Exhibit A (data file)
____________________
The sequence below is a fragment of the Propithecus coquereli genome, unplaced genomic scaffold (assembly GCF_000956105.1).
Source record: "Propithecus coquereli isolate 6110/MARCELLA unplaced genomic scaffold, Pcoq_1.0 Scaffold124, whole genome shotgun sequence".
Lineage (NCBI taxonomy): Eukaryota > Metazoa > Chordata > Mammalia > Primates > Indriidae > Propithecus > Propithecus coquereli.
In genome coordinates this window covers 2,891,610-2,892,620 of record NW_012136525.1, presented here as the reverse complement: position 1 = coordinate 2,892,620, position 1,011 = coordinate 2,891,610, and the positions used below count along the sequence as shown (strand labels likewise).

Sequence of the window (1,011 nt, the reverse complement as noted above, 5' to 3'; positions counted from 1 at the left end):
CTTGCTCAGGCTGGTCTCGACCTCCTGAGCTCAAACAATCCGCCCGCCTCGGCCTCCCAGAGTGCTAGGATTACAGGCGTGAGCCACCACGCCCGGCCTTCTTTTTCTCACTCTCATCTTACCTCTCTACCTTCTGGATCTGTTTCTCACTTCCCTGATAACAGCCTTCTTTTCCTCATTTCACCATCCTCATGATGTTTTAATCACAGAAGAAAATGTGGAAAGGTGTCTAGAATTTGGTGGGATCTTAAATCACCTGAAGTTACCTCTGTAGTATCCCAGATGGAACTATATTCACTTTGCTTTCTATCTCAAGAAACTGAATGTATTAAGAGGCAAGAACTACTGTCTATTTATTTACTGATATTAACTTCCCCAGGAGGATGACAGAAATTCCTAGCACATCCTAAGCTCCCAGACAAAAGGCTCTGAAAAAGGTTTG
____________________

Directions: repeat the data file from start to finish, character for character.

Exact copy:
The sequence below is a fragment of the Propithecus coquereli genome, unplaced genomic scaffold (assembly GCF_000956105.1).
Source record: "Propithecus coquereli isolate 6110/MARCELLA unplaced genomic scaffold, Pcoq_1.0 Scaffold124, whole genome shotgun sequence".
Lineage (NCBI taxonomy): Eukaryota > Metazoa > Chordata > Mammalia > Primates > Indriidae > Propithecus > Propithecus coquereli.
In genome coordinates this window covers 2,891,610-2,892,620 of record NW_012136525.1, presented here as the reverse complement: position 1 = coordinate 2,892,620, position 1,011 = coordinate 2,891,610, and the positions used below count along the sequence as shown (strand labels likewise).

Sequence of the window (1,011 nt, the reverse complement as noted above, 5' to 3'; positions counted from 1 at the left end):
CTTGCTCAGGCTGGTCTCGACCTCCTGAGCTCAAACAATCCGCCCGCCTCGGCCTCCCAGAGTGCTAGGATTACAGGCGTGAGCCACCACGCCCGGCCTTCTTTTTCTCACTCTCATCTTACCTCTCTACCTTCTGGATCTGTTTCTCACTTCCCTGATAACAGCCTTCTTTTCCTCATTTCACCATCCTCATGATGTTTTAATCACAGAAGAAAATGTGGAAAGGTGTCTAGAATTTGGTGGGATCTTAAATCACCTGAAGTTACCTCTGTAGTATCCCAGATGGAACTATATTCACTTTGCTTTCTATCTCAAGAAACTGAATGTATTAAGAGGCAAGAACTACTGTCTATTTATTTACTGATATTAACTTCCCCAGGAGGATGACAGAAATTCCTAGCACATCCTAAGCTCCCAGACAAAAGGCTCTGAAAAAGGTTTG